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Spanish Recipes Search
Spanish Regional Cuisine
Spanish Vegetable Recipes
Cardoons, swiss chard, eggplants, zucchini, asparagus, and other vegetables,
whether cooked alone or as part of a more elaborate presentation, are typically
served as a first course in Spain, rather than as an accompaniment to a main
course (a main-course accompaniment is usually roasted or fried potatoes, potato
purée, or white rice). Since some of these vegetables dishes, such as the
mixed-vegetable menestra de verduras from Navarra, require a lengthy
preparation - often far longer than grilled meats or fish - it's fitting that
they receive special attention at the table.
However, many of these first
courses could indeed make wonderful accompaniments in the American sense. For
example, in Spain, the classic La Mancha stew, a simple blend of tomatoes and
peppers, is often served with fried or scrambled eggs as a first course for
lunch or dinner, but it would go well with grilled fish or meat as a side dish,
And the versatility of these dishes, despite their prescribed place on the
Spanish menu, does not end there. Most of these first courses can be served as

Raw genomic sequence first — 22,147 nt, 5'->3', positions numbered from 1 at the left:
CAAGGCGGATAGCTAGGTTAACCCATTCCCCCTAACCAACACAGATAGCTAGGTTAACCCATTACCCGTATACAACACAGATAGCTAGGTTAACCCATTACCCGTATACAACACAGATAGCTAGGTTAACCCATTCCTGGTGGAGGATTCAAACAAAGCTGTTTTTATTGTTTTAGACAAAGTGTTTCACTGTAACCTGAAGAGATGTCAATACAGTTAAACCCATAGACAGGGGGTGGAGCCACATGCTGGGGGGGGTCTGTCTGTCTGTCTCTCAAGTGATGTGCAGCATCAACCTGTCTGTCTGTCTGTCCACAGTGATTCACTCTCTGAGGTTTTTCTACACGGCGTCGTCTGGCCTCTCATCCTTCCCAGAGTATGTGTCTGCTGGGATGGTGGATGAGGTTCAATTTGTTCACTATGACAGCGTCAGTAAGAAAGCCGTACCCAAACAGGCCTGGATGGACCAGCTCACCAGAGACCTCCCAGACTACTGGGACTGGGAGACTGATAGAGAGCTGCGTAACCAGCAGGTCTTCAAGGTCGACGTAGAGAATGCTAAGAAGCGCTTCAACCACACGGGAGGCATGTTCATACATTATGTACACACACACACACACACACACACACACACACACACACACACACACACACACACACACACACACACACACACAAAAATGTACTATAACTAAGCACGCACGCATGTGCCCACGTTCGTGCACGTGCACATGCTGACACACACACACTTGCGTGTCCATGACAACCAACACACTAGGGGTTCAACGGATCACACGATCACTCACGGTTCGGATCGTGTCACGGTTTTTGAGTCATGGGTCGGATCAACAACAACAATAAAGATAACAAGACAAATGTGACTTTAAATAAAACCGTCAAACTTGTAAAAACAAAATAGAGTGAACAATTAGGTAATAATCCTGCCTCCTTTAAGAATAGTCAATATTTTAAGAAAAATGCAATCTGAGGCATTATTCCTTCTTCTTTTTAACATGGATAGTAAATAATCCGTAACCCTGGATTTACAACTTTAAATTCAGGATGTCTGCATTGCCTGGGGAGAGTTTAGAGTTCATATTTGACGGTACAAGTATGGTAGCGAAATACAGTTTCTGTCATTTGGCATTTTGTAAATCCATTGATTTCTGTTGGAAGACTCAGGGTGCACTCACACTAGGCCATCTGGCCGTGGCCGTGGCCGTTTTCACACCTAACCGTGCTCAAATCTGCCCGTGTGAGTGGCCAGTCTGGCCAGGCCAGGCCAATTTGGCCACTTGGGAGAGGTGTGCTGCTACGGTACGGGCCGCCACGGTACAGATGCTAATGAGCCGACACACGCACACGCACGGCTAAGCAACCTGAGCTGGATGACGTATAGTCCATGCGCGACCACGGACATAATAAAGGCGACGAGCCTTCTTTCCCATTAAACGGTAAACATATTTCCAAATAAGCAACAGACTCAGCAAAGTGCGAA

main courses by simply increasing the portion size.
Escalivada: Catalonians eat this dish as a
first course or as an accompaniment to meats. The special characteristic of
these roasted vegetables is their smoky flavor, since orthodoxy demands
roasting them over embers (the Catalan word escalivar means 'to roast
over ashes or embers'). I have prepared them in the oven with good results.
Zarangollo, a simple dish, which combines the ubiquitous zucchini of Murcia
with onions, is a favorite of Murcian cooks, who prepare it both with and
Menestra de verduras: Menestra is one of the
irreplaceable dishes of Navarra cuisine. Menestra can be served as a side
dish to fish or meat, or as a main course in its own.
Sautéed Swiss Chard with Raisins and
Pine Nuts: In Catalonia, this is an everyday first course, with spinach sometimes
standing in for the Swiss chard. Cooks in the Balearic Islands combine these
same ingredients to make the filling for cocarrois, their traditional vegetable
Sauteed Piquillo peppers: Piquillo peppers require little extra work because they are already
roasted and bursting with flavor straight out of the jar. I often serve them as
a side dish with meats, sautéing them in olive oil, garlic, and a little milk.